Last month, OLPC Oceania shared a summary of David Leeming’s recent XO workshops for 12 schools across Oceania. The Oceania and rural Australia deployments continue to be a model for efficient, distributed, small-school programs. (Hat tip to Mike Hutak.)
The Bank of the South Pacific (BSP) this week became OLPC Oceaniaâ€™s lead private sector partner in the region.
OLPC Oceana and BSP are announcing a strategic partnership to advance South Pacific education. As its first act in its role of Lead Private Sector Partner for OLPC Oceania, BSP is donating 1000 XOs to children in three OLPC project schools in the Solomon Islands and Fiji. In coming months, BSP plans to provide more support for children in Papua New Guinea as it spearheads private sector support for OLPC.
OLPCâ€™s Regional Director for Oceania, Mr. Michael Hutak, thanked BSP for its generosity and welcomed the partnership as a breakthrough for Pacific education. â€œWith BSPâ€™s strong corporate leadership in the Pacific, its regional branch network and its strong commitment to community participation, we look forward to a long and effective partnership, not just to our mutual benefit but to the advancement of Pacific education.â€
BSP Group Chief Executive Officer Mr. Ian B. Clyne said the new partnership was a perfect fit with the Bankâ€™s corporate social responsibility goals and would broaden the reach and impact of the BSP Childrenâ€™s Foundation, complementing programs such as BSPâ€™s widely-praised BSP School Kriket program. The partnership continues BSPâ€™s commitment to Pacific development and follows a recent Fiji$100,000 donation to emergency relief efforts following the devastating floods in Fiji.
As Lead Private Sector Partner, BSP will join the regional initiative OLPC Oceania, which is a coalition of national governments, educators, donor agencies, academia, the private sector, civil society and community organizers, all working to assist Pacific Island countries to establish the OLPC concept in schools. Mr Hutak said BSP will bring much-needed private sector expertise and know-how to the Pacific initiative.
Currently there are OLPC projects running in 10 Pacific countries, with approximately 10,000 laptops being used by children in 50 schools. Across the globe, OLPC has distributed over 2.4 million laptops to poor children in 40 countries.
Some 200 laptops donated by BSPâ€™s Children’s Foundation will be deployed by the Secretariat of the Pacific Community in the Solomon Islands in remote Marovo Lagoon, the site of the first Pacific OLPC project in 2008. The remaining 800 laptops with be distributed in two demonstration schools in Suva, Fiji, in partnership with Government of Fiji and the University of the South Pacific. The schools will be where Fiji’s teacher and technical training will occur. BSP plans to promote the establishment of similar demonstration schools in Port Moresby and will work with the PNG Govt, the World Bank and other partners to scale up OLPC in PNG.
BSP has also agreed to facilitate the collection of public donations to OLPC Oceania projects, both online and through its branch network.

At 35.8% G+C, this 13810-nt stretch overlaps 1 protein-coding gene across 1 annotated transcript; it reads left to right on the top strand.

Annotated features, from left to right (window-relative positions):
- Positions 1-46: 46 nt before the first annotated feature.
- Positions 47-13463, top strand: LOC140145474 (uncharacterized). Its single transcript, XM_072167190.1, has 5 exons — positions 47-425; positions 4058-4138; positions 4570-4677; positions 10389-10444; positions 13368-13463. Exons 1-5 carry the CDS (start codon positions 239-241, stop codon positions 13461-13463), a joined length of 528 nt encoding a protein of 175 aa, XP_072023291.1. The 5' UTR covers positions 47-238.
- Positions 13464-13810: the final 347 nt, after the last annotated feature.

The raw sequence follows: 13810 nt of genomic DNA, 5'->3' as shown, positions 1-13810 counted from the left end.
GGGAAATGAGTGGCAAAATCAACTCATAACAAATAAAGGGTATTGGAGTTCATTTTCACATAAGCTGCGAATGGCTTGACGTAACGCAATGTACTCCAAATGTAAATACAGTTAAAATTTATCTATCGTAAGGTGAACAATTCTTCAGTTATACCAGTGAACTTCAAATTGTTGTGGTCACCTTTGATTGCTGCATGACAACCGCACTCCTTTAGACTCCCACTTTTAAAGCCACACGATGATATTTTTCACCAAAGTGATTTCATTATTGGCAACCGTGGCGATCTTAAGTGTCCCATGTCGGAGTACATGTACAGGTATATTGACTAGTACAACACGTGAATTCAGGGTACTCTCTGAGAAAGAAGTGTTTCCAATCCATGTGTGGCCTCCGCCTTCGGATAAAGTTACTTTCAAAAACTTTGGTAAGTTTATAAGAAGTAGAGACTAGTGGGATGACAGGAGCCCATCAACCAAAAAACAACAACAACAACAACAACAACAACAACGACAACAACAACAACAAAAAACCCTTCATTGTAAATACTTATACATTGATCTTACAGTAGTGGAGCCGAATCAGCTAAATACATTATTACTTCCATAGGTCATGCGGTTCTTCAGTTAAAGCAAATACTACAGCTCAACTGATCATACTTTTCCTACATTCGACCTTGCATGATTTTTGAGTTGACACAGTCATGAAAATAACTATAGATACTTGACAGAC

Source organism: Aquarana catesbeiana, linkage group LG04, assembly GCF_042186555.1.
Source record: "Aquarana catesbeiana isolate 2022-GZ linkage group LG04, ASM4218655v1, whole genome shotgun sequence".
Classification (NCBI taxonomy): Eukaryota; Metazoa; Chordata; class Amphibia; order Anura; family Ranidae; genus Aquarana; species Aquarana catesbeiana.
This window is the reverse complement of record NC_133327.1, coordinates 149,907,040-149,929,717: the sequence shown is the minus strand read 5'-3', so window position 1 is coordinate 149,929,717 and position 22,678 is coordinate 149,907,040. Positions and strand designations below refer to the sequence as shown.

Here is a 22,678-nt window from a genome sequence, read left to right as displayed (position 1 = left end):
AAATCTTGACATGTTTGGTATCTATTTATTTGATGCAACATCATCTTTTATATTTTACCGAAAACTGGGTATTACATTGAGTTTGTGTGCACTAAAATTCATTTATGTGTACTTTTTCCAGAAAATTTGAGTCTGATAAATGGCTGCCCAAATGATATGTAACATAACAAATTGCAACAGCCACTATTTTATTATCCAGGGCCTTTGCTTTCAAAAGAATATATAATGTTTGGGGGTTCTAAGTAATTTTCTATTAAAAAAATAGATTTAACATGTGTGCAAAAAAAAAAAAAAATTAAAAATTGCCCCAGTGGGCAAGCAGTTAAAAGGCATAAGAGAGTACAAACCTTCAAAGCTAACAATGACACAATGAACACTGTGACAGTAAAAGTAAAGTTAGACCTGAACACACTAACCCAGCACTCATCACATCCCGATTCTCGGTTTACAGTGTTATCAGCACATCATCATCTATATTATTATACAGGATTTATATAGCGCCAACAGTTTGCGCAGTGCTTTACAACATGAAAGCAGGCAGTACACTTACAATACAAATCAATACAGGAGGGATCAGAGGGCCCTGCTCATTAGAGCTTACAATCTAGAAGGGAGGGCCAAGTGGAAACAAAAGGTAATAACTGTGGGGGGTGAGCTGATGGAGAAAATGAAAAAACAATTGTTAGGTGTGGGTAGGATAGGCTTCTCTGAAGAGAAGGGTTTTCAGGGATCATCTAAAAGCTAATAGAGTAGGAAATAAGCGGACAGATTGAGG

Niue, a small island nation in the Pacific, became the first country to provide one laptop per child, over two years ago. At the time, OLPC Oceania was just taking shape; since then, another 8000 children and teachers have implemented programs across the Pacific.
Last week Niue’s acting Director of Education, Lisimoni Togahai, said that although the first two years went well, they were phasing out the program. “The school could not afford to pay for the high cost of maintaining the V-SAT thatâ€™s connected to the satellite for the internet access.”
Niue supported child ownership, and children there take their laptops home and keep them when they graduate. About half of the 500 XOs deployed belong to students who are still in the school system. While schools may be phasing out their subsidized connectivity, the children can use their XOs elsewhere. The country has abundant free wifi – it was touted as the first “Wifi nation” in 2003 for the availability of wifi in all of its cities.
Michael Hutak, coordinator for OLPC Oceania, has been in touch with them hoping for further background. He recently posted a summary of lessons learned so far from Pacific pilots. An excerpt:
* There is country-level demand and political and community support for OLPC in the Pacific;
* Small pilots provide an insufficient evidence base for policy makers;
* Monitoring & Evaluation should be integrated at the outset of an OLPC programme;
* Broad-based regional technical assistance is needed to aid country capacity building;
* Laptops and hardware peripherals should be centrally maintained in the region to efficiently support trials;
* There is suppressed demand for internet connectivity in rural and remote schools.
Oceania continues to be a model for solid deployments. The Marshall Islands project has a clear project document and technology plan, and is moving steadily towards implementing them. Last week the national team held an educators workshop with teachers from across the region, and Mike Hutak and Ian Thompson.
Acting Minister of Education Mattlan Zackhras encouraged all teachers to take advantage of the workshop so that everyone in the islands could benefit from the program. As he said at the opening ceremony,
“By bridging the digital divide to an inclusive global community, our students here in the islands can share ideas with other students in the Pacific and from around world“.